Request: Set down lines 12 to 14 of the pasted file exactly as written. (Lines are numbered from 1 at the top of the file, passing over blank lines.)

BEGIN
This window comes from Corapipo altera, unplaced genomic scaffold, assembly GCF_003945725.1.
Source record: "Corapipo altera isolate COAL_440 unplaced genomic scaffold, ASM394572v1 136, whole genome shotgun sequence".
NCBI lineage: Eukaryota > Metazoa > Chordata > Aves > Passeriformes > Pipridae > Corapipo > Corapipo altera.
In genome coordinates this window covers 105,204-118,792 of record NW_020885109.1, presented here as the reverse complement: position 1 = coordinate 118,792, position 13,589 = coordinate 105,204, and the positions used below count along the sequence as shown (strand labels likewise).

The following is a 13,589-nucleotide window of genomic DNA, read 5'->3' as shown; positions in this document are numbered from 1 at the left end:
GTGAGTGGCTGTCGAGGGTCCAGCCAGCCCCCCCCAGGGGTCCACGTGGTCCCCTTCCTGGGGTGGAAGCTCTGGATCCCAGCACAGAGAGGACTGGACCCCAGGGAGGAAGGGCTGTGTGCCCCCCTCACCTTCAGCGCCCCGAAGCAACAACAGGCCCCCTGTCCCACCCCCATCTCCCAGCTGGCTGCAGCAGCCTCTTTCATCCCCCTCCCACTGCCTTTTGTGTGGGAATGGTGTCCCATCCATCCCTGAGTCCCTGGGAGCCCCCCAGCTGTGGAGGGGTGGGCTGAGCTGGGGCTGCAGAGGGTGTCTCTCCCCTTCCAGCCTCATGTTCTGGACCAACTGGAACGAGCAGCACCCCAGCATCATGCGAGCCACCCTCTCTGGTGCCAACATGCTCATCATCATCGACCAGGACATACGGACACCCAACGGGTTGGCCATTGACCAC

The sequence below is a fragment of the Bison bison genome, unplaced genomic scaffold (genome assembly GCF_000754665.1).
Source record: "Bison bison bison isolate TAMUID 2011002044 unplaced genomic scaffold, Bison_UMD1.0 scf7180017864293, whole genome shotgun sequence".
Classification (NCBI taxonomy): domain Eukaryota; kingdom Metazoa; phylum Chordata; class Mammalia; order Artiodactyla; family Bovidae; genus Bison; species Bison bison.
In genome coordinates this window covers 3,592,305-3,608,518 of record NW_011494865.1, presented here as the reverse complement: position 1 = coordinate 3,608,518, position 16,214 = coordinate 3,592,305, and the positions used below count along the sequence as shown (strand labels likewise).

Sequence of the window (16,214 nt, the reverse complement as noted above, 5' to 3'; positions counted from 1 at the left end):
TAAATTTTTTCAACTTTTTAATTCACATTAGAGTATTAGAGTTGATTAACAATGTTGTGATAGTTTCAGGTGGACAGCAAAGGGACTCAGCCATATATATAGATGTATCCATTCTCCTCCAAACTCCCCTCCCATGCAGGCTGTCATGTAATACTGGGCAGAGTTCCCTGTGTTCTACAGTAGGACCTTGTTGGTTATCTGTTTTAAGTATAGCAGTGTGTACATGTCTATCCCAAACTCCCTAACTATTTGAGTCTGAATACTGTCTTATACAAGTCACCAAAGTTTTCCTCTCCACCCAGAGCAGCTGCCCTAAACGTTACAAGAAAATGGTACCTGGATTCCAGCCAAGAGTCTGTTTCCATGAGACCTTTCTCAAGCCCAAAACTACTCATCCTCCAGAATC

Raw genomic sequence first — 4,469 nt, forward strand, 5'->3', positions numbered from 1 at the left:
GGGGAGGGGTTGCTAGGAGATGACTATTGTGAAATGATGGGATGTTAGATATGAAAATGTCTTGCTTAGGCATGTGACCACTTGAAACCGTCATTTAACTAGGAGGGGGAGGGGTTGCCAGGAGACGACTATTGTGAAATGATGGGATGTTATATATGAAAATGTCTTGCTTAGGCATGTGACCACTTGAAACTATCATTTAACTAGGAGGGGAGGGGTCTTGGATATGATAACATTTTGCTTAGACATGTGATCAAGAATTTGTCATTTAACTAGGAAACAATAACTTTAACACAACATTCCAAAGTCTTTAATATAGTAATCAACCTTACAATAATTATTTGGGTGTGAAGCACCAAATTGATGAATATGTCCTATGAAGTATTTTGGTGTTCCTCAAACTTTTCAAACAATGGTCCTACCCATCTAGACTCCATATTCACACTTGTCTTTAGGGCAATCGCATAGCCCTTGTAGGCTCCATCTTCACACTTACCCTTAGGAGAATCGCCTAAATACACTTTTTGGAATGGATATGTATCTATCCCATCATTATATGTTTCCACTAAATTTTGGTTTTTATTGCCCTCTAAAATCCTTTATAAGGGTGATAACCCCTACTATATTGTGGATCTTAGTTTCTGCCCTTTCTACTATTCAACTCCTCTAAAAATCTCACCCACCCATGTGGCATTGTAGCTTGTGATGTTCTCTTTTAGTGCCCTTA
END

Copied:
TAAATTTTTTCAACTTTTTAATTCACATTAGAGTATTAGAGTTGATTAACAATGTTGTGATAGTTTCAGGTGGACAGCAAAGGGACTCAGCCATATATATAGATGTATCCATTCTCCTCCAAACTCCCCTCCCATGCAGGCTGTCATGTAATACTGGGCAGAGTTCCCTGTGTTCTACAGTAGGACCTTGTTGGTTATCTGTTTTAAGTATAGCAGTGTGTACATGTCTATCCCAAACTCCCTAACTATTTGAGTCTGAATACTGTCTTATACAAGTCACCAAAGTTTTCCTCTCCACCCAGAGCAGCTGCCCTAAACGTTACAAGAAAATGGTACCTGGATTCCAGCCAAGAGTCTGTTTCCATGAGACCTTTCTCAAGCCCAAAACTACTCATCCTCCAGAATC

Raw genomic sequence first — 4,469 nt, forward strand, 5'->3', positions numbered from 1 at the left:
GGGGAGGGGTTGCTAGGAGATGACTATTGTGAAATGATGGGATGTTAGATATGAAAATGTCTTGCTTAGGCATGTGACCACTTGAAACCGTCATTTAACTAGGAGGGGGAGGGGTTGCCAGGAGACGACTATTGTGAAATGATGGGATGTTATATATGAAAATGTCTTGCTTAGGCATGTGACCACTTGAAACTATCATTTAACTAGGAGGGGAGGGGTCTTGGATATGATAACATTTTGCTTAGACATGTGATCAAGAATTTGTCATTTAACTAGGAAACAATAACTTTAACACAACATTCCAAAGTCTTTAATATAGTAATCAACCTTACAATAATTATTTGGGTGTGAAGCACCAAATTGATGAATATGTCCTATGAAGTATTTTGGTGTTCCTCAAACTTTTCAAACAATGGTCCTACCCATCTAGACTCCATATTCACACTTGTCTTTAGGGCAATCGCATAGCCCTTGTAGGCTCCATCTTCACACTTACCCTTAGGAGAATCGCCTAAATACACTTTTTGGAATGGATATGTATCTATCCCATCATTATATGTTTCCACTAAATTTTGGTTTTTATTGCCCTCTAAAATCCTTTATAAGGGTGATAACCCCTACTATATTGTGGATCTTAGTTTCTGCCCTTTCTACTATTCAACTCCTCTAAAAATCTCACCCACCCATGTGGCATTGTAGCTTGTGATGTTCTCTTTTAGTGCCCTTA